One of the materials which I have embraced this year is terrazzo. Part of the reason is that terrazzo reminds me of Italy, where it was invented in the 16th Century; terrazzo is widely used in Italy in homes, lobbies and restaurants. Part of my interests is due to terrazzo’s sustainability, being made from remnants of marble, quartz and glass. I also like the Art Deco and 1950’s vibe, as can be seen here San Francisco in many residential developments; just take a drive through the outer neighborhoods and look at the beautiful terrazzo entry stairs, still colorful and intact.
What is terrazzo? Terrazzo is a composite material originally made of cement and marble remnants from quarries. Today, resin is also used now as a binder, while quartz, glass and metal are being used in addition to marble. Terrazzo is either poured on-site, or can be purchased in tile or slab form for easier (and often less expensive) installation.
Why choose terrazzo? In addition to the charmed history and sustainability, terrazzo is extremely durable, and is available in nearly unlimited colors, in a range of materials. Terrazzo, which retains warmth, is also a great choice when using radiant heating.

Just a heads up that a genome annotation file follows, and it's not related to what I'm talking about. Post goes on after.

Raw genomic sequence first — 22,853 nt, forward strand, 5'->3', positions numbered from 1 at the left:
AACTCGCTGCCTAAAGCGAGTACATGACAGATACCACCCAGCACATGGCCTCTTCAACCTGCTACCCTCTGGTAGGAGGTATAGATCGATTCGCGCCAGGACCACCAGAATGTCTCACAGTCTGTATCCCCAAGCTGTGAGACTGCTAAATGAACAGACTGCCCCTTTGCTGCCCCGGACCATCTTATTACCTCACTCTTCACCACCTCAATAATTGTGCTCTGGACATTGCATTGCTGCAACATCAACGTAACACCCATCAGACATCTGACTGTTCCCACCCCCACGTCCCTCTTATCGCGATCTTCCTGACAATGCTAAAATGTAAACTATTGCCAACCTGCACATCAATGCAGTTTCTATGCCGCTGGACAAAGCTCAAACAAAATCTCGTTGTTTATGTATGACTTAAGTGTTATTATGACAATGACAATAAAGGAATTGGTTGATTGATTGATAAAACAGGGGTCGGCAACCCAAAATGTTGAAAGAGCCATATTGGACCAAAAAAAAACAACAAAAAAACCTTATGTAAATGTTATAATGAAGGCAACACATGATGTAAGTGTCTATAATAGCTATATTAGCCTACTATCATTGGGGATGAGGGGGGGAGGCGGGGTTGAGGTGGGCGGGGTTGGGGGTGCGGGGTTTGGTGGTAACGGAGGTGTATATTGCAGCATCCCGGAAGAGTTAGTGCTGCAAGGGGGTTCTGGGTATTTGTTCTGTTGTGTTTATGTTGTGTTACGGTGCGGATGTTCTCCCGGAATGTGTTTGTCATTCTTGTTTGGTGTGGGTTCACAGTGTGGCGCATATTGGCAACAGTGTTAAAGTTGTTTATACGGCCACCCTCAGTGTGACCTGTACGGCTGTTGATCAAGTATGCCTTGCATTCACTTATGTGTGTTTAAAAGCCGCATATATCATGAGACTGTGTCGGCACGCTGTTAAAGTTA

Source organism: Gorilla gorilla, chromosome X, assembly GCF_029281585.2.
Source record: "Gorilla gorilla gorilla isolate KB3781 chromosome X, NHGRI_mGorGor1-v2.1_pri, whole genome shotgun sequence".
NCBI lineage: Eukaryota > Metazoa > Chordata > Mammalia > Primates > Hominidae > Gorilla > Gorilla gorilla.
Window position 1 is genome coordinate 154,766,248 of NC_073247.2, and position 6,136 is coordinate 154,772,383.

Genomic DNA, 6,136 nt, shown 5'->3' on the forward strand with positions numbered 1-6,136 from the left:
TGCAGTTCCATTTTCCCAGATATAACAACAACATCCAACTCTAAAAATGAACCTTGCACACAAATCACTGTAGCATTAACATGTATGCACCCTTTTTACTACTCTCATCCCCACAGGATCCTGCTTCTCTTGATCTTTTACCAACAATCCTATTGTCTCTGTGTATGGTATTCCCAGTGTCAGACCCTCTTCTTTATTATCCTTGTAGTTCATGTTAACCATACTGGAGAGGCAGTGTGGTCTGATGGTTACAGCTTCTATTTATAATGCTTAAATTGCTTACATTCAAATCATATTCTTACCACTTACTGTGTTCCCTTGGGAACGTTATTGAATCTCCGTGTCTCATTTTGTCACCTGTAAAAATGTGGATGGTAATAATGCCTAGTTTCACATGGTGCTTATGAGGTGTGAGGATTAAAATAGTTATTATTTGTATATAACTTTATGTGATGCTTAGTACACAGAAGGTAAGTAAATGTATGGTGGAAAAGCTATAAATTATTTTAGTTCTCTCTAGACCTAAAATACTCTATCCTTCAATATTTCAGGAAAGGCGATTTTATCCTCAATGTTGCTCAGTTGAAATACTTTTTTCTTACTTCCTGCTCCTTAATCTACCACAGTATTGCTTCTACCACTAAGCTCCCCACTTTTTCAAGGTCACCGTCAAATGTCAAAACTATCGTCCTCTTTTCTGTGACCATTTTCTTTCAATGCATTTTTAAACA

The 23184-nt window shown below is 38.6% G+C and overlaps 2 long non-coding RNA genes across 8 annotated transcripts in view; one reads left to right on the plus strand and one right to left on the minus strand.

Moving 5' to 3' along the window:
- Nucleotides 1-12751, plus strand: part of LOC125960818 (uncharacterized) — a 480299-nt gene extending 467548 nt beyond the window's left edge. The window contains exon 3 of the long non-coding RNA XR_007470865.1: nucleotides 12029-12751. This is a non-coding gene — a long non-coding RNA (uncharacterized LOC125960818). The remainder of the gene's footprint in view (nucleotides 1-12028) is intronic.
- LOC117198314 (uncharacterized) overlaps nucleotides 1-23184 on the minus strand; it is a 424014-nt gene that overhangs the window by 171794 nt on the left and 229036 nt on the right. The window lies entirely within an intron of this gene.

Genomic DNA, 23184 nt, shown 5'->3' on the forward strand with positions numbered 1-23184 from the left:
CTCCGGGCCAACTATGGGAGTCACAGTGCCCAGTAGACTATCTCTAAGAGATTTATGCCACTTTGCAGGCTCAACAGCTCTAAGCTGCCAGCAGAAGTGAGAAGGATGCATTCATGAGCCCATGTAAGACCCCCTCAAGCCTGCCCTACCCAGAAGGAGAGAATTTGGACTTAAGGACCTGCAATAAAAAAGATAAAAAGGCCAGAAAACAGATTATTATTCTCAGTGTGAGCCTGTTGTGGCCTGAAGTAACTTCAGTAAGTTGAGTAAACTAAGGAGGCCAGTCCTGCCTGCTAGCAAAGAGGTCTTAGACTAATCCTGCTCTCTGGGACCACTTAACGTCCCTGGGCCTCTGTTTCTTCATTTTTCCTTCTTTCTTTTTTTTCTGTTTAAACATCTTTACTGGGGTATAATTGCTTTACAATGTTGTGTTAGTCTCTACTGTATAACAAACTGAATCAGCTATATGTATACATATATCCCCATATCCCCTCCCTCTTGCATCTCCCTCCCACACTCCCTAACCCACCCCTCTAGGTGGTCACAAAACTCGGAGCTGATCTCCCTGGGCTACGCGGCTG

Where can you use terrazzo? I’m currently working on a project creating terrazzo stair treads and poured landing. But why stop there? Once sealed to provide water resistance, terrazzo can be used on any interior floor or wall surface, including kitchens and bathrooms.
What are the latest innovations? Resin is now being used to make terrazzo, providing a smoother finish which is also more resistant to scratching and cracking. Designers are now making furniture, lighting and accessories out of terrazzo.
What about maintenance? Terrazzo is easily cleaned with a mop or nylon brush and hot sudsy water…that’s all. Over time, poured concrete is susceptible to cracking, and requires that the floor be re-ground and polished by a professional.
David Bjørngaard, December 2016
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